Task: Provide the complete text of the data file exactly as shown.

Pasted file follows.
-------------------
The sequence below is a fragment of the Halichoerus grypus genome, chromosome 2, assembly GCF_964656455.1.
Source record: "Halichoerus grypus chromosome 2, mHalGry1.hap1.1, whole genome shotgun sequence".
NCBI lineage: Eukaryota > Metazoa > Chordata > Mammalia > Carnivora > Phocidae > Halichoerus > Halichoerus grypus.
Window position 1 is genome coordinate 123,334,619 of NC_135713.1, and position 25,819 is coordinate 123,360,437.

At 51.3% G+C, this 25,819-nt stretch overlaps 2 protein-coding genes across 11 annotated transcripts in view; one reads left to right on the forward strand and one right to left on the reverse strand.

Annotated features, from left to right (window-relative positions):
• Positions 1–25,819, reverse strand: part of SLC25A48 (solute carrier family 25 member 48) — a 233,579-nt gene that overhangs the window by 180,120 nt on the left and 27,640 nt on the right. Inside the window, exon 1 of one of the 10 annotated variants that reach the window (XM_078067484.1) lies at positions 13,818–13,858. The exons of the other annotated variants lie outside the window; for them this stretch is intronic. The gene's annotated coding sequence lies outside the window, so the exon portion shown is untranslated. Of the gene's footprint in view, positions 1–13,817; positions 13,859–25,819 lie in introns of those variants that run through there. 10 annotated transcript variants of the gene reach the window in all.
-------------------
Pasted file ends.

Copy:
The sequence below is a fragment of the Halichoerus grypus genome, chromosome 2, assembly GCF_964656455.1.
Source record: "Halichoerus grypus chromosome 2, mHalGry1.hap1.1, whole genome shotgun sequence".
NCBI lineage: Eukaryota > Metazoa > Chordata > Mammalia > Carnivora > Phocidae > Halichoerus > Halichoerus grypus.
Window position 1 is genome coordinate 123,334,619 of NC_135713.1, and position 25,819 is coordinate 123,360,437.

At 51.3% G+C, this 25,819-nt stretch overlaps 2 protein-coding genes across 11 annotated transcripts in view; one reads left to right on the forward strand and one right to left on the reverse strand.

Annotated features, from left to right (window-relative positions):
• Positions 1–25,819, reverse strand: part of SLC25A48 (solute carrier family 25 member 48) — a 233,579-nt gene that overhangs the window by 180,120 nt on the left and 27,640 nt on the right. Inside the window, exon 1 of one of the 10 annotated variants that reach the window (XM_078067484.1) lies at positions 13,818–13,858. The exons of the other annotated variants lie outside the window; for them this stretch is intronic. The gene's annotated coding sequence lies outside the window, so the exon portion shown is untranslated. Of the gene's footprint in view, positions 1–13,817; positions 13,859–25,819 lie in introns of those variants that run through there. 10 annotated transcript variants of the gene reach the window in all.